After 20 Years in Arabia, US Biologist Speaks on Prophet Muhammad (PBUH)

UTAH – American environmental biologist Joseph B. Platt is set to speak on Monday, January 7, on lessons he gained about Prophet Muhammad (peace be upon him) while living among Muslim people in Arabia for the past 20 years, St. George Utah reported.

The speech, titled “Muhammad, the Prophet and Politician of Islam”, is held among a series of meetings in the President’s Colleagues of Dixie State University (DSU) in Utah, the US.

Working with the protection of endangered species, Platt served as a wildlife adviser to the king of Bahrain for seven years, was an environmental adviser to the ruler of Dubai, UAE, for 13 years and advised the kings of Saudi Arabia, Morocco, and Jordan.

Furthermore, he worked on other scientific projects of environmental biology and taxonomy in Kuwait, Iran, Oman, Pakistan, Eritrea in addition to other East African countries.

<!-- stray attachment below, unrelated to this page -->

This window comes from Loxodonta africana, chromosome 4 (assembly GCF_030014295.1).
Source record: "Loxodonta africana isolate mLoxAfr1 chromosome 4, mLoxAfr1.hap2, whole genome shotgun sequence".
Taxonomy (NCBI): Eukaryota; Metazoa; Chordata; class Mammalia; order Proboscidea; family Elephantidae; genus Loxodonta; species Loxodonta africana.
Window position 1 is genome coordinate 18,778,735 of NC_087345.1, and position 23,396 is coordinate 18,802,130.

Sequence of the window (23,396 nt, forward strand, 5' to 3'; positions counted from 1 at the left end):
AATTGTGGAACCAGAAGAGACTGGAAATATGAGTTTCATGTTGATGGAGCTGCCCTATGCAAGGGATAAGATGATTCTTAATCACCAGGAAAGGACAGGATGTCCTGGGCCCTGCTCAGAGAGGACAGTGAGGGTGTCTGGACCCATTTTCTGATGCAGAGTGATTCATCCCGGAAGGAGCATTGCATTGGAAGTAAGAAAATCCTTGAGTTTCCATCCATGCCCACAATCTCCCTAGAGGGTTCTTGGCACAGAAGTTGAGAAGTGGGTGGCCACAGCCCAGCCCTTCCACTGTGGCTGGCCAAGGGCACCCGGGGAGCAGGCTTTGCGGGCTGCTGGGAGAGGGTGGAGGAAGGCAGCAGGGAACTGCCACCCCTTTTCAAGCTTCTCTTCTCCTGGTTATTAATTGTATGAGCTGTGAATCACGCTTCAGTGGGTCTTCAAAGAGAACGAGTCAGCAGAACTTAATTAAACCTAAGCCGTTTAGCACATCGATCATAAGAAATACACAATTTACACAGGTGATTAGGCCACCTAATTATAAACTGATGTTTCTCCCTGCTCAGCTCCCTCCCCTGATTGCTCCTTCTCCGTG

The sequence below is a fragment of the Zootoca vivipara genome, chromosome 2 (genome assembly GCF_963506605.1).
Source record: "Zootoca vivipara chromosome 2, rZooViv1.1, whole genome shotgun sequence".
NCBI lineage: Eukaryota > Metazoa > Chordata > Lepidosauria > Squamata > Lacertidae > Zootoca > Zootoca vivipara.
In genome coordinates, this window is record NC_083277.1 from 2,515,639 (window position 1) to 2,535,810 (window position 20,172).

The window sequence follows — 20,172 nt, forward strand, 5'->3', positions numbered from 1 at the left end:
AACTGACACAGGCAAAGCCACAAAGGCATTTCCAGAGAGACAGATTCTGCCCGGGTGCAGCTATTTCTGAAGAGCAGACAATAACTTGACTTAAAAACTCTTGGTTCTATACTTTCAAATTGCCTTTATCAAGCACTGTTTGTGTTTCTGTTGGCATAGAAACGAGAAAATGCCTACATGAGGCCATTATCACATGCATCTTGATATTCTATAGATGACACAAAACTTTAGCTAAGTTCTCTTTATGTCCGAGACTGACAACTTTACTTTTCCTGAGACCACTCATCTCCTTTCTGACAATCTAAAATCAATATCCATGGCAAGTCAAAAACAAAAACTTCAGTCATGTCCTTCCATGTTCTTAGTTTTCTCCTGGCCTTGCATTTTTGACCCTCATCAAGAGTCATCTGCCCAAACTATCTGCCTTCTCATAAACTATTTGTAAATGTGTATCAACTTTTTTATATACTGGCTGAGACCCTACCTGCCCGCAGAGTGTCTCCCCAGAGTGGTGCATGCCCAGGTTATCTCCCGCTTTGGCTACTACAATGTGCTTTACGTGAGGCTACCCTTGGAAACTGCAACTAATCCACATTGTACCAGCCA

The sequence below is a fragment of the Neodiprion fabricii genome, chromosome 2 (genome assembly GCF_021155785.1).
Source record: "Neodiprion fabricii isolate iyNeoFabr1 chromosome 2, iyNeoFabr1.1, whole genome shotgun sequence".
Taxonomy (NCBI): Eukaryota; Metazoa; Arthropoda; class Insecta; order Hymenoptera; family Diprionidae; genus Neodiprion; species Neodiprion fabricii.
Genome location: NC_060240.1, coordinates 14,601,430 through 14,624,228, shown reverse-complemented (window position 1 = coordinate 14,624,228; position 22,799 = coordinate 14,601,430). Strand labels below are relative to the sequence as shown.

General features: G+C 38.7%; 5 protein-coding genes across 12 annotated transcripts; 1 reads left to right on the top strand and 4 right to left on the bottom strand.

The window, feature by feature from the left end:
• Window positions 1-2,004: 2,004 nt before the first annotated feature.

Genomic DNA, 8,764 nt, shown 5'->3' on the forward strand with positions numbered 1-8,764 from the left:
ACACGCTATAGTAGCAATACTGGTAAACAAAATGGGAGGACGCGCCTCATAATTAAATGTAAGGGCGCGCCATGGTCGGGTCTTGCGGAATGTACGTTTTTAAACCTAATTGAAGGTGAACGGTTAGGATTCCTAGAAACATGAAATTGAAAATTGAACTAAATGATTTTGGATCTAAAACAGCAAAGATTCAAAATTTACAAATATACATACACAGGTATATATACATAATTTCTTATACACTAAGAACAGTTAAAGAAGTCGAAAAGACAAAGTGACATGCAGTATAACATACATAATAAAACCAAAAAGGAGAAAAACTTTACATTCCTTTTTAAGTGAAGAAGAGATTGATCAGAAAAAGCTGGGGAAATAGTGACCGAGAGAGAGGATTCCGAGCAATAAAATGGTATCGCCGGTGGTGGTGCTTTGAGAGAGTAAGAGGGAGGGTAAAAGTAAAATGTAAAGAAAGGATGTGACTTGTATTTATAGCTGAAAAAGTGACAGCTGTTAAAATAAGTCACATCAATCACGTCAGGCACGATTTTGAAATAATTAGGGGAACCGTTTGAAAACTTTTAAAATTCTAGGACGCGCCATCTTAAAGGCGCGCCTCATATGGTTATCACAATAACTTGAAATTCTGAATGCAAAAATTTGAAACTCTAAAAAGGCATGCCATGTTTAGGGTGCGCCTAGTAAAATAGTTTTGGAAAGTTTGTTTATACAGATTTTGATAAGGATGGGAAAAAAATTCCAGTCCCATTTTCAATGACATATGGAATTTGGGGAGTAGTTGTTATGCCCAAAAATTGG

The American scientist continues to work with renewable energy developers in the wind and solar energy facilities throughout the US and currently teaches in Dixie State’s biological sciences department.

Prophet of Science

As the final Prophet of God according to the Islamic belief, the Prophet Muhammad (PBUH) united Arabia into a single Muslim polity, with the Qur’an and Prophetic Sunnah as the basis of the Islamic community.

By his death, most of the Arabian Peninsula had converted to Islam. According to Bernard Lewis, Islam was a great change, akin to a revolution, when introduced to new societies.

Historians generally agree that Islamic social changes in areas such as social security, family structure, slavery, and the rights of women and children improved on the status quo of Arab society.

The message of Prophet Muhammad transformed society and moral orders of life in the Arabian Peninsula; society focused on the changes to perceived identity, worldview, and the hierarchy of values.

Economic reforms addressed the plight of the poor, which was becoming an issue in pre-Islamic Makkah.